Troy Davis, an African American death row inmate, was denied a request of appeal by the U.S. Supreme Court, on Monday. In 1991, Davis began his stay in Georgiaâ€™s death row penitentiary, where he is serving a sentence for allegedly murdering an off-duty police officer.
Since the original trial, seven of the nine witnesses who testified against Davis have recanted their testimony, and the murder weapon was never found. Upon those grounds, Davis petitioned for a delay of sentence and a chance to prove his innocence. The refusal means Davis will likely be executed for a crime he may not have committed.
The denial of Davisâ€™s appeal for his life surfaces an unsettling issue that perhaps we seldom contemplate: Is the U.S. criminal justice system really just?
First, injustice stems from an incorrect mindset. Often times we forget that not everyone in prison is actually guilty. That idea originates from the fact that we forget that under the U.S. justice system, everyone appearing in court is innocent until proven guilty and has the constitutional right to a fair and unbiased trial.
But bias pervades the system and effectively allays justice for many citizens. Discrimination of all kinds persists in the criminal justice system, and the second place where injustice presides is within the police force.
On March 16, 2011, the U.S. Department of Justice Civil Rights Division released an investigative report on the New Orleans police department. The 158-page document lists vociferous violations which include, but are not limited to: racial and ethnic profiling, under enforcement of punishment for violence against women, practices against GLBT individuals, failure to provide police services to people who do not speak English, and frequent use of excessive force. All of those practices blatantly violate the constitutionally ensured rights of individuals.
Third, laws across America have historically had discriminatory effects. For example, the War on Drugs has led to the imprisonment of a disproportionately large number of minorities. A 1992 study launched by the U.S. Sentencing Commission found that, in 17 states, not a single white individual had been prosecuted on federal crack cocaine charges. The same commission estimated that approximately 65 percent of crack users are white, but in 1992, 92.6 percent of those convicted for crack cocaine use or distribution were black, while only 4.7 percent were white.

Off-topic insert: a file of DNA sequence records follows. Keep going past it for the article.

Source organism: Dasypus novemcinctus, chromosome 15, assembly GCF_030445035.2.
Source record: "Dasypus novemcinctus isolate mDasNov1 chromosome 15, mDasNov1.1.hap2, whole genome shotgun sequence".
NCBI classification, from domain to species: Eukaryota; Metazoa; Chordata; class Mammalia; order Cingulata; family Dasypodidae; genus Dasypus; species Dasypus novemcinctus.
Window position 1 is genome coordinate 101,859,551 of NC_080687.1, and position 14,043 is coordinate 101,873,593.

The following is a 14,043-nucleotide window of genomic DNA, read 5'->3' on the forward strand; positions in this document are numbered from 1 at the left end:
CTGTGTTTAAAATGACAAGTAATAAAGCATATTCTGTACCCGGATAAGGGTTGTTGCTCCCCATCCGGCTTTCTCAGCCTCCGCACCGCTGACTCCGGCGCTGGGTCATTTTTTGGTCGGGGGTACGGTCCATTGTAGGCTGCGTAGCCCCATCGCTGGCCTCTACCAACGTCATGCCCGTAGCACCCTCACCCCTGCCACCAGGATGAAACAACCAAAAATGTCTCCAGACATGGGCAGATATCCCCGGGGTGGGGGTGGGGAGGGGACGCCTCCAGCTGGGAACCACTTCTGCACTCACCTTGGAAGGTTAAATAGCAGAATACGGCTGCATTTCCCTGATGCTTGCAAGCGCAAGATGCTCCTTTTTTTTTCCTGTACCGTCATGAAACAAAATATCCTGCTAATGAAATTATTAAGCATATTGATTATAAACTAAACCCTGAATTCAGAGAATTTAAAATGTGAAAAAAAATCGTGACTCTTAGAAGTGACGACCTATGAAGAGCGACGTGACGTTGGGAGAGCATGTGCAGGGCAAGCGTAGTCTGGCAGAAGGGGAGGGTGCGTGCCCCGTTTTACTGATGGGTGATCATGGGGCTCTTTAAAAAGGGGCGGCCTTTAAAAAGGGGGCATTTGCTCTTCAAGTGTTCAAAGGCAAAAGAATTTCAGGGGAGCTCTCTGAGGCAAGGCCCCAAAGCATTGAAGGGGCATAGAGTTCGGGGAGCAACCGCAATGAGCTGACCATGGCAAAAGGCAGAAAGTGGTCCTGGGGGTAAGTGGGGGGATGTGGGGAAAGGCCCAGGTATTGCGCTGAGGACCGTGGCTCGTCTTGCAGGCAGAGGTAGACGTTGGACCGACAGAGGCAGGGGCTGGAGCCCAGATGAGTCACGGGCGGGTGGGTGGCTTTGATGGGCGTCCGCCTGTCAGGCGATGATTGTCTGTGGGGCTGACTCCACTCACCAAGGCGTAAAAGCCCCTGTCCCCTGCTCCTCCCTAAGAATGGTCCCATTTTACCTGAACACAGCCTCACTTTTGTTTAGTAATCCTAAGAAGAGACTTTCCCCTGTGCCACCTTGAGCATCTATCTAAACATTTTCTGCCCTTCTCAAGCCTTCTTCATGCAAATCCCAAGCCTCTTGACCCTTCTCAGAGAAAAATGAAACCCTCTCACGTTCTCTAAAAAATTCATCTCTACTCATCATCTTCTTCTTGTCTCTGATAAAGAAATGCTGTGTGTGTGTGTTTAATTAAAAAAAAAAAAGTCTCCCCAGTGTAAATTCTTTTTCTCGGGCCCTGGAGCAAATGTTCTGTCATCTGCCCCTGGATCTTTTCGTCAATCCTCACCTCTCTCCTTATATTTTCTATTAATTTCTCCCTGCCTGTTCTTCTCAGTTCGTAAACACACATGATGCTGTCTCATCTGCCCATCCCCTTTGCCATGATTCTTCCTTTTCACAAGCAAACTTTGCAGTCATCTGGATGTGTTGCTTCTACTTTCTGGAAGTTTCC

Although the numbers are old, if the same study were conducted today, the results would arguably have no significant change because almost nothing has been done to correct the historical prejudice that minorities fit the profile of a typical drug user.
Lastly, the criminal justice system is inherently flawed because the elected government itself is unjust. A recent example of that is evident in the actions of N.Y. Representative Peter King. King used the court as a forum for racial scapegoating of Muslims as a threat to national security.
Moreover, the government kills hundreds of thousands of people but calls its actions foreign policy, rendering the government above the law and beyond reproach. If another person were to take someone elseâ€™s life, it would be murder, but the government does so under the auspices of foreign intervention. Is this not hypocrisy? Justice will only preside in a society when all individuals and governments are held accountable for their actions.
In conclusion, the criminal justice system fails to equally protect all U.S. citizens. From the police force, to laws, to elected officials and government practices, the justice system does not render justice for all. The Supreme Court showed its commitment to â€œjusticeâ€ when it denied Davis a retrial, despite the reasonable doubt that he was guilty. As a consequence, he will indefinitely face death by lethal injection.
Courtney Stuard is a senior journalism major. Her column appears on Thursdays in the Collegian. Letters and feedback can be sent to email@example.com.